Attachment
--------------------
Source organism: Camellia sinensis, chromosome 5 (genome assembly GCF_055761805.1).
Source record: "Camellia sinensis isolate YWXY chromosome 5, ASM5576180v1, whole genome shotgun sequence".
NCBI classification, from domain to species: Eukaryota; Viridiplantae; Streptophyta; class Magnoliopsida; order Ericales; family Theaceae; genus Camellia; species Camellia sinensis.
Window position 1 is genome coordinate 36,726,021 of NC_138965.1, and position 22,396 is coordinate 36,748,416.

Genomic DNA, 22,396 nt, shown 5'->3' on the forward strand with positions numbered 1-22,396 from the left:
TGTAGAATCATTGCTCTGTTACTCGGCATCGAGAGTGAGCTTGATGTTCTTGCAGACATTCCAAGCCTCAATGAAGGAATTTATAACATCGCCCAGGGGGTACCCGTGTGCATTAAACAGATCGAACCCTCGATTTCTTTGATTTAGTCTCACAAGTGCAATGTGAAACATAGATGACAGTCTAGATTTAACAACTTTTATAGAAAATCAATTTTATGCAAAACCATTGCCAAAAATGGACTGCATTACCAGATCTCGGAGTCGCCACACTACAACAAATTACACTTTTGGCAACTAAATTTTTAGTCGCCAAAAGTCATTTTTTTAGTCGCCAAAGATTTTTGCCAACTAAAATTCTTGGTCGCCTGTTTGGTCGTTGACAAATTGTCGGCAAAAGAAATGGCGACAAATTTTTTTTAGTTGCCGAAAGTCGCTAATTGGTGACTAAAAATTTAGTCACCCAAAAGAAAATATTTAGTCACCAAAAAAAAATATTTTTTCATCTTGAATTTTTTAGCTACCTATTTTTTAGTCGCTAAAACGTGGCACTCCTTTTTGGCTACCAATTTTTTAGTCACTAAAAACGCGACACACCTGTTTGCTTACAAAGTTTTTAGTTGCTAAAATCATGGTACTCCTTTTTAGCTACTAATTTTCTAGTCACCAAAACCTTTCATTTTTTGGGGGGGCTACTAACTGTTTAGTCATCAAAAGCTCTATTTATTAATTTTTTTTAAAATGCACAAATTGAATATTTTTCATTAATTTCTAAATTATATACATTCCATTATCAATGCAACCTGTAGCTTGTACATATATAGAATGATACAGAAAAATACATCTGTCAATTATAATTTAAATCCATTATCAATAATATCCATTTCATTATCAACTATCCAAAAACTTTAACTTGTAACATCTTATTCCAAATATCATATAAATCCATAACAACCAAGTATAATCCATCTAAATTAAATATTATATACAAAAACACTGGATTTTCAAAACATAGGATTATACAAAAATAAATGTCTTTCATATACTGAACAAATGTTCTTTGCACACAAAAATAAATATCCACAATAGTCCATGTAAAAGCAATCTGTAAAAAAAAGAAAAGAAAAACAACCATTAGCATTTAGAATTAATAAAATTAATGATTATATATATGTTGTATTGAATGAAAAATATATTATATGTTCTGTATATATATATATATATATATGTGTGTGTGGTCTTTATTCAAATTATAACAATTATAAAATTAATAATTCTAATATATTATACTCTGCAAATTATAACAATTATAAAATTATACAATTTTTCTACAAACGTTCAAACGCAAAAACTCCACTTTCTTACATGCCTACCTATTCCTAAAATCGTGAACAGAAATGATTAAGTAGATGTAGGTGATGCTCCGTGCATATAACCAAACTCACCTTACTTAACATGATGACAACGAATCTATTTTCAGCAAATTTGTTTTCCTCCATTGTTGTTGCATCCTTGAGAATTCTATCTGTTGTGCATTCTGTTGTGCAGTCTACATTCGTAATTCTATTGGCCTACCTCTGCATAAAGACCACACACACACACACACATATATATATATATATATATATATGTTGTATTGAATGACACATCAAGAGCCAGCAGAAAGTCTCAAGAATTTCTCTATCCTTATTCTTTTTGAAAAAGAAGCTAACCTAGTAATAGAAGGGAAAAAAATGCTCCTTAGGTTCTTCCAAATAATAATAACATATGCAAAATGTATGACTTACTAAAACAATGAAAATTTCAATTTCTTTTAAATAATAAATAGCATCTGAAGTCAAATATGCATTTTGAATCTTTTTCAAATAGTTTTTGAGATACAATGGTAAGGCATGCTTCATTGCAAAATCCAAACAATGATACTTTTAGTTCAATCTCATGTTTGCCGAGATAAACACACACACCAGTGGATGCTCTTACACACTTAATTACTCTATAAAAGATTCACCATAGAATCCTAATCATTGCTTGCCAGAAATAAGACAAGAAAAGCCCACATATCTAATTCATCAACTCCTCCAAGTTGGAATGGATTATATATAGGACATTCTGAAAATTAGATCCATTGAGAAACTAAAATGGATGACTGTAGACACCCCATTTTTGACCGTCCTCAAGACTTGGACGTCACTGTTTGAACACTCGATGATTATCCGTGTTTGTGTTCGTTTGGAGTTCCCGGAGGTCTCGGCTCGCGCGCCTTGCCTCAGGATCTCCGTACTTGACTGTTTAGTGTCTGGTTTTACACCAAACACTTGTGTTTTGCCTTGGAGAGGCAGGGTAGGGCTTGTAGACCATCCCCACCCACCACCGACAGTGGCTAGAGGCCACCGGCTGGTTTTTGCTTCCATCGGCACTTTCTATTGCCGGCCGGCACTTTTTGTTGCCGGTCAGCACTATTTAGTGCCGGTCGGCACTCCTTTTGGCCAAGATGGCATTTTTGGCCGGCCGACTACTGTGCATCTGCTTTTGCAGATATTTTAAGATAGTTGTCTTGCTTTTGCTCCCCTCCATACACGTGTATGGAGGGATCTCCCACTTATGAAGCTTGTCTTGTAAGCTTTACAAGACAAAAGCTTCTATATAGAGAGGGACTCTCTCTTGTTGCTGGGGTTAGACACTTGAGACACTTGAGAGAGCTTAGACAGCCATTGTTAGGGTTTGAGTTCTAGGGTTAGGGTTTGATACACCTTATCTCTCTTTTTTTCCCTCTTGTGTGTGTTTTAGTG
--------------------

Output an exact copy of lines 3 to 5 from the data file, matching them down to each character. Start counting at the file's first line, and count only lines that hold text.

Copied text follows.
NCBI classification, from domain to species: Eukaryota; Viridiplantae; Streptophyta; class Magnoliopsida; order Ericales; family Theaceae; genus Camellia; species Camellia sinensis.
Window position 1 is genome coordinate 36,726,021 of NC_138965.1, and position 22,396 is coordinate 36,748,416.

Genomic DNA, 22,396 nt, shown 5'->3' on the forward strand with positions numbered 1-22,396 from the left: